Hoop Dreams

Blindness doesn’t dampen Julia Pate-Winstead’s passion for exercising her body and her creativity.


Venture to Torrance’s Wilson Park on farmers market day, and you’ll find more than vendors selling seasonal produce, baked goods and prepared foods. You’ll also encounter joggers and skateboarders, and you’ll likely see a slim, blond woman hula-hooping. As the hoop gyrates, she spins, slows and quickens the rotations, and twirls the hoop over her head.

“It’s like having a funnel on top of my head pulling the stress out of my body,” says Julia Pate-Winstead, aka The Happy Hooper. “Hooping is low-impact and works the whole body. It’s therapy for me.”
Julia always brings an extra hoop or two, encouraging passersby to give one a twirl. “I tell people: Keep your head up, close your eyes and feel it.”

The 56-year-old Torrance resident discovered hooping about five years ago, after receiving a hula hoop as a birthday gift. She had recently put on about 30 pounds—not healthy for anyone but especially for someone with diabetes. The hooping helped her shed the extra weight in just nine months.

h2In addition to hooping, Julia now works out at least twice a week at her local 24 Hour Fitness, completing a routine that includes 15 minutes on the treadmill followed by a circuit of machines. “Julia has come to my yoga classes in the past,” says group exercise instructor Brenda Swanney. “She’s an incredible human being, and she looks fabulous. She’s one of the most productive people I know, and she really embodies the idea of being the best you can be.”
Julia was only 18 months old when her father discovered her one morning unconscious in a pool of urine. She was rushed to the hospital and diagnosed with type 1 (childhood) diabetes. Doctors told her parents that Julia would likely live only until around age 40.

Medical advances and Julia’s healthy habits proved those doctors wrong. In fact, she has avoided many of the normal complications of diabetes thanks to staying physically active, keeping a disciplined diet and closely monitoring her blood sugar.

She received the Lilly Diabetes Journey Award from pharmaceutical firm Eli Lilly and Company in recognition of successfully managing her type 1 diabetes with insulin for 50 years. “I want to still be hooping at 70 and get the award for 70 years,” she says.

Unfortunately Julia could not avoid the loss of vision. Her sight began deteriorating when she was in her early 20s due to diabetic retinopathy—nerve damage to the retina. Her doctor worked hard to slow the vision loss—Julia has undergone 43 eye surgeries—but three years ago the last bit of light sensitivity vanished, and she became totally blind.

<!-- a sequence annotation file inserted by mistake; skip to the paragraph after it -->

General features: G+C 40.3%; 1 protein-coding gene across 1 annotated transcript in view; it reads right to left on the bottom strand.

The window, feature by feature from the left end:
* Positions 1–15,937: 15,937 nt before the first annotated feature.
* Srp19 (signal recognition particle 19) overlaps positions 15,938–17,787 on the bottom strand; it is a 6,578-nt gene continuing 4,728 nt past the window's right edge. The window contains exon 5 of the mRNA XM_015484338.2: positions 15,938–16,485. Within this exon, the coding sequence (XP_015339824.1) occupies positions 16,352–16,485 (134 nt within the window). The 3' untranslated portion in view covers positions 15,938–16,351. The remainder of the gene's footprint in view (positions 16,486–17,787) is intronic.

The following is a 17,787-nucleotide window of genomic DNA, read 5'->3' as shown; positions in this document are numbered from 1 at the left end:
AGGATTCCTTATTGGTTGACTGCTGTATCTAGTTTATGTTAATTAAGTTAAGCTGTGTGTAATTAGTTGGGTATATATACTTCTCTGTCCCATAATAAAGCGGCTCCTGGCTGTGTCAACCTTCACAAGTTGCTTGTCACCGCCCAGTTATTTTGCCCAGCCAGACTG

“I tell people: Keep your head up, close your eyes and feel it.” 

Because of her limited vision, Julia has depended on guide dogs for more than three decades. She takes her current dog, a Labrador retriever, for a mile-walk each morning and often walks a second mile in the afternoon. “Walking with a dog is amazing for my mind,” she says, noting that it gives her the freedom to daydream because she can trust the dog to navigate safely.

h3When walking becomes impractical, Julia says, transportation gets cumbersome—and expensive. But that’s the only complaint she shares. “I embrace being blind. Every day is a challenge, and every day I wake up grateful that I woke up.”

In addition to her hooping, Julia has a passion for crafting. She makes jewelry, sews quilts, crochets afghans and creates decorative wall hangings using artificial flowers. “I like to do something different and come up with my own designs,” she says.

She also makes hula hoops. Julia sells the items she makes to supplement her limited income. But it’s the creative process that gives her pleasure. “Going blind has been a gift,” she says. “There’s so much in me that’s come out that I didn’t know was there, like my crafts. It’s been an amazing journey.”


Julia’s Year in HEALTH

Daily Itinerary

Wake up; check blood sugar; have coffee. Take dog for 1-mile walk. Test blood, take insulin shot, eat breakfast . Work out at the gym. Run errands or return home. Test blood, take insulin shot, eat lunch. Take dog for walk. Do crafting. Test blood, take insulin shot and eat dinner. More crafting or television or listening to a book. Test blood, take insulin shot and have evening snack. Bedtime


Breakfast: Oatmeal with chia seeds, raw flax seed, coconut oil, peanut butter, almond milk and a pinch of salt
Lunch: Frozen grilled chicken sandwich (from Costco) with a slice of cheese and hot chili peppers
Dinner: Salad with nuts, flaxseed, and oil and vinegar dressing; extra lean turkey pastrami
Bedtime snack: Dollop of low-fat cottage cheese and a small handful
of peanuts
Beverage: About 50 ounces of water per day, and one SmartWater, for the sodium

Workout Routine

1-mile morning walk with dog; at the gym, 15 minutes on the treadmill or 30 minutes of hooping followed by machine circuit abdominals, leg curls, triceps, leg extension, lateral pull, inner thigh and outer thigh

Preferred Footwear

For hooping: barefoot; for walking: ASICS Gels with Dr. Scholl’s inserts

Staying Fit

For hooping: at home, at the gym and at Wilson Park; for working out: 24 Hour Fitness on PCH and Crenshaw

Free Time

Walking, hula hooping and crafting

Fitness Routine She Isn’t Good At

Jumping rope: “I look awkward and have no rhythm.”

Fitness Activity She Hasn’t Tried

“I’d like to find somewhere hilly to walk, maybe Palos Verdes.”

Guilty Pleasure

Carl’s Jr. El Diablo burger (with jalepeno poppers, pepper-jack cheese, fiery habanero sauce, bacon strips and sliced jalepenos): “I allow myself two of these per year.”


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